Tell us what you think: Should O-levels be brought back to replace GCSEs?

GCSEs are to be scrapped and new, more rigorous O-levels brought back in the most radical overhaul of the school exams system for 30 years, it has been reported.

Education Secretary Michael Gove is set to abolish the national curriculum in English secondary schools according to leaked documents seen by the Daily Mail.

The new examinations will 'meet or exceed the highest standards in the world for that age group', according to one document seen by the paper.

The plans are likely to set Mr Gove on a collision course with both the teaching unions and the Conservatives' Liberal Democrat partners in the coalition.

Under his proposals, pupils would begin studying for 'explicitly harder' O-levels - covering traditional academic subjects such as English, maths, history, modern languages and the sciences - from September 2014.

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'Those starting GCSEs in 2013 are the last pupils who will have to do them,' one document states.

Pupils will begin sitting the new O-levels from 2016, with papers set by a single examination board to provide a single 'gold standard' test across the country.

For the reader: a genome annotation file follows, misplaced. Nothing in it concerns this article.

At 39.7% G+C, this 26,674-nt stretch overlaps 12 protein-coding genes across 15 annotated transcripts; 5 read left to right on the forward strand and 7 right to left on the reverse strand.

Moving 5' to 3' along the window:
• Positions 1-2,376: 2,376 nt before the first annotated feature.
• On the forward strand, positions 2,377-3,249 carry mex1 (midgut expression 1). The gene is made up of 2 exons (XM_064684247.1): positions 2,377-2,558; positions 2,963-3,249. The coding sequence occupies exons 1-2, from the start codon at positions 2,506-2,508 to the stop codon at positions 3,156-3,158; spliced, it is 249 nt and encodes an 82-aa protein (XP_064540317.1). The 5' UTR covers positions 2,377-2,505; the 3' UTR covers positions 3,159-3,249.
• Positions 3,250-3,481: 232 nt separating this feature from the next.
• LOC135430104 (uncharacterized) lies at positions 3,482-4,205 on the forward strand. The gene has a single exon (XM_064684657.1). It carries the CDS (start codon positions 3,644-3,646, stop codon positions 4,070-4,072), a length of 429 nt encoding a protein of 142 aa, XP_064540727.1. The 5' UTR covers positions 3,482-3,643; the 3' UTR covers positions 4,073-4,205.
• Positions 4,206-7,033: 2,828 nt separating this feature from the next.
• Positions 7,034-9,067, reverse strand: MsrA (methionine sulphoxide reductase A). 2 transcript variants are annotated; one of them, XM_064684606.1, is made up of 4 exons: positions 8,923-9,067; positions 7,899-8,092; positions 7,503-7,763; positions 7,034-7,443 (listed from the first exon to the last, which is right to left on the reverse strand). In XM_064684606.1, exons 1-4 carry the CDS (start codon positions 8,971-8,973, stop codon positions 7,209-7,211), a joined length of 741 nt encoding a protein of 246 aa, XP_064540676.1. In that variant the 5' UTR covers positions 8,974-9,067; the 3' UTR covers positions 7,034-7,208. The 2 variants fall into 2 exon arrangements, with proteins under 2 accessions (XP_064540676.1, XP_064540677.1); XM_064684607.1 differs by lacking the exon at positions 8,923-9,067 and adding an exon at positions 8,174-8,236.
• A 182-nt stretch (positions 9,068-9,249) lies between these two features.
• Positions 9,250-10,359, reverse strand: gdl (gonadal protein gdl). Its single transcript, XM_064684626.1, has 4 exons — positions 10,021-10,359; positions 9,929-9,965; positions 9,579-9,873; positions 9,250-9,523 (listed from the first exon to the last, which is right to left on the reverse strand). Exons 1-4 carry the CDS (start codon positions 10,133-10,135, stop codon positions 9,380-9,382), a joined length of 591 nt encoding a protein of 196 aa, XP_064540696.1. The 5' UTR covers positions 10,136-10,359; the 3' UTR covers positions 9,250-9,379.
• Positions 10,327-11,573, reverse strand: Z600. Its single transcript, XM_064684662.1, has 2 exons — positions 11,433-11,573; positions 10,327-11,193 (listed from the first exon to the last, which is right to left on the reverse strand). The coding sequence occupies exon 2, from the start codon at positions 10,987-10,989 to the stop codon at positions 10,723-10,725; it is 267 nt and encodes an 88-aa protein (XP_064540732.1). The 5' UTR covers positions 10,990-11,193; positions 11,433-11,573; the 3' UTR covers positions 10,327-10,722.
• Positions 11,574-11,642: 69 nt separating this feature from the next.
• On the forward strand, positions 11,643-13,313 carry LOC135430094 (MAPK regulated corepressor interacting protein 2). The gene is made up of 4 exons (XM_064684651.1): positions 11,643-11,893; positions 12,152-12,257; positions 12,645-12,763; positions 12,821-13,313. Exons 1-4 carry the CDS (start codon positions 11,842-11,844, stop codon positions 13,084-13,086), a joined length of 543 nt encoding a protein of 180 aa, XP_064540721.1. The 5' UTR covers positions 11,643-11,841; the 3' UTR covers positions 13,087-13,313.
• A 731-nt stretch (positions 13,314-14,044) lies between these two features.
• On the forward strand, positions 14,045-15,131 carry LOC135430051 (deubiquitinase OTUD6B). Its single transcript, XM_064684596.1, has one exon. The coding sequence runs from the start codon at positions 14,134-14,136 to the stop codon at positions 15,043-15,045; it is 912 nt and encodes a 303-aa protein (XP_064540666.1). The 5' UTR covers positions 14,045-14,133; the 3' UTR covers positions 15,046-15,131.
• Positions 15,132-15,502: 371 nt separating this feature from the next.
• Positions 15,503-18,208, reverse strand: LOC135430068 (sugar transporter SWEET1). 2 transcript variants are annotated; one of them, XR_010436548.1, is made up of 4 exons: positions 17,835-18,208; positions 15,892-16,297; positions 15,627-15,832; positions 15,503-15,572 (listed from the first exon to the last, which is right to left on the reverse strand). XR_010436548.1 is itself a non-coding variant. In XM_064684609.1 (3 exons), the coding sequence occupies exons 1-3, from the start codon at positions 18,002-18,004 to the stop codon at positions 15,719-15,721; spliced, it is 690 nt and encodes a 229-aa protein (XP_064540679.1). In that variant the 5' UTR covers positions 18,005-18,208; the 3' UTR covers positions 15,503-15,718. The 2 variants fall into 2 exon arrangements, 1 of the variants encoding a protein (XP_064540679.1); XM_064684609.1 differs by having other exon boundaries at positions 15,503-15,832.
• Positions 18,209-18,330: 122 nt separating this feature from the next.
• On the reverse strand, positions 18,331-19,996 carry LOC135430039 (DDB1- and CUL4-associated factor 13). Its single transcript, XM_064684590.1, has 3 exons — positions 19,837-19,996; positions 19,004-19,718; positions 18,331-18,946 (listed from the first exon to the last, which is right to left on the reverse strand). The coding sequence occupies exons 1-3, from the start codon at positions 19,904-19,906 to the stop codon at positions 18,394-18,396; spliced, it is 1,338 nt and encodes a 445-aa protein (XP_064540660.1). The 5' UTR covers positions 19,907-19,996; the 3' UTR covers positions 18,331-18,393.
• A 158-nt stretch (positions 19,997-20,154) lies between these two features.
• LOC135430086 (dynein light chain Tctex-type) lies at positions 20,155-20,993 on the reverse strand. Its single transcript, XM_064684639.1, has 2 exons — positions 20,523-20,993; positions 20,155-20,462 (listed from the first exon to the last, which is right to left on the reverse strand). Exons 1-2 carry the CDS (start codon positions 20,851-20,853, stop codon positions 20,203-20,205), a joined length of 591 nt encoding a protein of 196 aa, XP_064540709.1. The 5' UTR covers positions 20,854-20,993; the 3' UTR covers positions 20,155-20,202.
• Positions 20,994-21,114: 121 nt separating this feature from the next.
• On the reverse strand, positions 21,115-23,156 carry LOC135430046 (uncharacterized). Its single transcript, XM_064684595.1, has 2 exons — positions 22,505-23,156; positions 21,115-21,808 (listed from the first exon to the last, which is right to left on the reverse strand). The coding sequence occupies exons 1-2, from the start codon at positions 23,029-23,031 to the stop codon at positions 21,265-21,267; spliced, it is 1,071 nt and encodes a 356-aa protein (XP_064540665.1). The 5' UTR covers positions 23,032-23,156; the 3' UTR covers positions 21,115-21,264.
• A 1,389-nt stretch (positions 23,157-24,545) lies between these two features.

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Less able pupils will sit simpler examinations similar to the old CSEs. They will include simpler tests in English and maths in order to provide them with 'worthwhile' qualifications.

In order to encourage schools to adopt the new exam, the requirement that pupils should seek to obtain five good GCSEs graded A* to C will be abolished leaving them free to take the new O-levels.

Mr Gove is said to want to reverse a 'historic mistake' by the Tories in the 1980s when he believes the creation of GCSEs led to a collapse in academic standards through grade inflation and a proliferation of 'Mickey Mouse' courses.

The changes will see a return to individual examinations in physics, chemistry and biology instead of a single, combined science qualification.

Maths students will be expected to study complex subjects like calculus in order to get the top A grades, while English literature students will have to write longer essays and will not be allowed to take set texts into the exam room.

Mr Gove is said to be preparing to announce his plans formally in the next two weeks before launching a 12-week consultation. None of the changes require legislation.

For Labour, shadow education secretary Stephen Twigg said Mr Gove must spell out the implications of his proposals to parents.

'To succeed in the modern world, young people need a broad education, not a narrow one. Will pupils doing these new exams get access to creative or innovative learning that will create the jobs of the future?' he said.

'Will this divide children at 14 into winners and losers?

'With no secondary national curriculum how will he ensure a rigorous approach to learning in all schools?

'If there is to be a major overhaul parents will want reassurance that the new system will enable all children to progress and reach their full potential.'

A Department for Education spokesman said: 'We do not comment on leaks.'

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